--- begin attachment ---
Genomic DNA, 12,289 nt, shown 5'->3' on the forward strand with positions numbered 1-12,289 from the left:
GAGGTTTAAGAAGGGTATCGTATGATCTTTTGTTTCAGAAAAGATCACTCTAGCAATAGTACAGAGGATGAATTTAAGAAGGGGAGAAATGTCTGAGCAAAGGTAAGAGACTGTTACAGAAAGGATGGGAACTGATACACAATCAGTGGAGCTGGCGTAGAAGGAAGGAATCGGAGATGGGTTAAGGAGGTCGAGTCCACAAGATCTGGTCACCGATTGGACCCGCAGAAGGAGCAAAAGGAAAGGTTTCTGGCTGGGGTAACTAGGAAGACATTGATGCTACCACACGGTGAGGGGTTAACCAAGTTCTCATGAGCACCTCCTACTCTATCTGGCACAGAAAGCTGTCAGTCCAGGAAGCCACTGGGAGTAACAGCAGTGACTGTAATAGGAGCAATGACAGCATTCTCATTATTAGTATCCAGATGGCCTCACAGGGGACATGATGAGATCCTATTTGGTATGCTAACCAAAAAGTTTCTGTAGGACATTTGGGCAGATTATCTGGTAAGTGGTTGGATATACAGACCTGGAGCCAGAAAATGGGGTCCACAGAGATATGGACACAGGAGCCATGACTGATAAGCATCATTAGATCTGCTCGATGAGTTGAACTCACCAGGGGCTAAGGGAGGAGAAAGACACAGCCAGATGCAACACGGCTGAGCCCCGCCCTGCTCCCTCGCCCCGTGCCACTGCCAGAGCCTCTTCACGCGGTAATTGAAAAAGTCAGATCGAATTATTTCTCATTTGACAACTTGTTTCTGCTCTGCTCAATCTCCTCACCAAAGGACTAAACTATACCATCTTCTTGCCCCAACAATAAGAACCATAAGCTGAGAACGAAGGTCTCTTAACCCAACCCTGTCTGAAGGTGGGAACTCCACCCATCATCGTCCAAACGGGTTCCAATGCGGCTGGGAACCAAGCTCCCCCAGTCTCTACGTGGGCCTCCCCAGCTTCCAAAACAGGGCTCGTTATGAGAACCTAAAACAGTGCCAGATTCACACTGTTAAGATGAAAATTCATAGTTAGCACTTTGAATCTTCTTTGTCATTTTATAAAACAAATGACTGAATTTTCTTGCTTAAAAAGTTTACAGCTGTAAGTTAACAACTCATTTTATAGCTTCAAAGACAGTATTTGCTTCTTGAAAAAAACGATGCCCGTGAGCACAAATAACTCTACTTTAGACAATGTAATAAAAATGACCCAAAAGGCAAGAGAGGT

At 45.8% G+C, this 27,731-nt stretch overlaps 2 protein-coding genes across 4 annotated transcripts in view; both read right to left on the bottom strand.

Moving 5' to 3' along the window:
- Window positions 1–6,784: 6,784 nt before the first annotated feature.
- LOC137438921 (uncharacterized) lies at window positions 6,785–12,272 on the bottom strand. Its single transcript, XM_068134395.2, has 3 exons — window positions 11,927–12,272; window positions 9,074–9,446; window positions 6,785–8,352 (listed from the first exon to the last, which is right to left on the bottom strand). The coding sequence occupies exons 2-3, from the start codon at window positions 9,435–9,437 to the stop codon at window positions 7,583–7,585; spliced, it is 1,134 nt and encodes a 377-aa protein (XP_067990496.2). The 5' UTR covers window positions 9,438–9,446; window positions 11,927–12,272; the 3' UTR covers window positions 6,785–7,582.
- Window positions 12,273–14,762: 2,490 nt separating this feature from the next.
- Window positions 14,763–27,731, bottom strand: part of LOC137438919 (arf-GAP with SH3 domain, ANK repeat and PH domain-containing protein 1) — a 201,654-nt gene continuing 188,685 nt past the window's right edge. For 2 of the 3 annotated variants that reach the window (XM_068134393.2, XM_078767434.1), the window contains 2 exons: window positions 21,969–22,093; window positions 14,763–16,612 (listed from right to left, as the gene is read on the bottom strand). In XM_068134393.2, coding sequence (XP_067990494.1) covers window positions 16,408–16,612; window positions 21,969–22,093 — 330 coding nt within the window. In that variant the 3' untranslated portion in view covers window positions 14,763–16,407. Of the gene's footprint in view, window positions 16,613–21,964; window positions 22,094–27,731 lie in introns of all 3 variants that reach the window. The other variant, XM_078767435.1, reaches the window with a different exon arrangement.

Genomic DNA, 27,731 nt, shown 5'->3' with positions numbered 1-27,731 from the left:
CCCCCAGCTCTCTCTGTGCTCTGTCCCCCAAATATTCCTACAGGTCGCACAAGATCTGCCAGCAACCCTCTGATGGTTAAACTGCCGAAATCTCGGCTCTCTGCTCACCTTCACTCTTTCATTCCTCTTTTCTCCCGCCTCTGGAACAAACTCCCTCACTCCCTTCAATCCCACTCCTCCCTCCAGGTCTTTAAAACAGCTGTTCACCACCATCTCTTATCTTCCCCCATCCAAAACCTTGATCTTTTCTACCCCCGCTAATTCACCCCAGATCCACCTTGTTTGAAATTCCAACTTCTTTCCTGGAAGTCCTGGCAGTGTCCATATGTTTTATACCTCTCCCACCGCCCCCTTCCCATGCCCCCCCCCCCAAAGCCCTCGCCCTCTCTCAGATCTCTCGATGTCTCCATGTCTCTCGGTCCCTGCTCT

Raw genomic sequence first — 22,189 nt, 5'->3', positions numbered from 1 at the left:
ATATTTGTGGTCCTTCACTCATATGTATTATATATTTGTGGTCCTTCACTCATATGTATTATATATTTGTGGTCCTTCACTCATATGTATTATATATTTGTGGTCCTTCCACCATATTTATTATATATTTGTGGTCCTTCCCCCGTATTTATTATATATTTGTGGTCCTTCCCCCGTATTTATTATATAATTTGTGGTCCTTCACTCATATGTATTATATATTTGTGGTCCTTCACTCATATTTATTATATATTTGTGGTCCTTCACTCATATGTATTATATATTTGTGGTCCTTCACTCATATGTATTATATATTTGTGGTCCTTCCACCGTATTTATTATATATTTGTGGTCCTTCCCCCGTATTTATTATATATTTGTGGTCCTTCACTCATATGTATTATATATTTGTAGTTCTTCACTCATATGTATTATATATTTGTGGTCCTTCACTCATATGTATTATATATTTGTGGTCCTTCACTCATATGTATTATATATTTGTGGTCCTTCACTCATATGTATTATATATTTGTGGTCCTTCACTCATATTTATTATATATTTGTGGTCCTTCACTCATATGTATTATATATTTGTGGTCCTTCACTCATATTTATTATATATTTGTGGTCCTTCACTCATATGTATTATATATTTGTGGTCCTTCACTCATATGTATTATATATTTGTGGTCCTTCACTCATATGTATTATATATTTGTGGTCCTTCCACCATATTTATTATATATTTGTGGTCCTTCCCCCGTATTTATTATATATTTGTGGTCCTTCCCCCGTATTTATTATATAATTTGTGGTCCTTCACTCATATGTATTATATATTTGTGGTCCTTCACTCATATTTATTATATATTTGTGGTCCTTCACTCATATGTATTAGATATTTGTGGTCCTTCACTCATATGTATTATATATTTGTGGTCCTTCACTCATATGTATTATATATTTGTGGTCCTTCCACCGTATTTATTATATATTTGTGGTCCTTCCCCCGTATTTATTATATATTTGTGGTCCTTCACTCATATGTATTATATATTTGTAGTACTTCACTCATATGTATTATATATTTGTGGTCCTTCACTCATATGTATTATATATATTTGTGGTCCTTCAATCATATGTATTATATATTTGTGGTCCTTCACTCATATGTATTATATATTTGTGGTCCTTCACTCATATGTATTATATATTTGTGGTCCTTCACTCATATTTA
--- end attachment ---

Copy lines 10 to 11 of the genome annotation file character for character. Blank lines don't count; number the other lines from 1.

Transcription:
CCCCCAGCTCTCTCTGTGCTCTGTCCCCCAAATATTCCTACAGGTCGCACAAGATCTGCCAGCAACCCTCTGATGGTTAAACTGCCGAAATCTCGGCTCTCTGCTCACCTTCACTCTTTCATTCCTCTTTTCTCCCGCCTCTGGAACAAACTCCCTCACTCCCTTCAATCCCACTCCTCCCTCCAGGTCTTTAAAACAGCTGTTCACCACCATCTCTTATCTTCCCCCATCCAAAACCTTGATCTTTTCTACCCCCGCTAATTCACCCCAGATCCACCTTGTTTGAAATTCCAACTTCTTTCCTGGAAGTCCTGGCAGTGTCCATATGTTTTATACCTCTCCCACCGCCCCCTTCCCATGCCCCCCCCCCCAAAGCCCTCGCCCTCTCTCAGATCTCTCGATGTCTCCATGTCTCTCGGTCCCTGCTCT

Raw genomic sequence first — 22,189 nt, 5'->3', positions numbered from 1 at the left: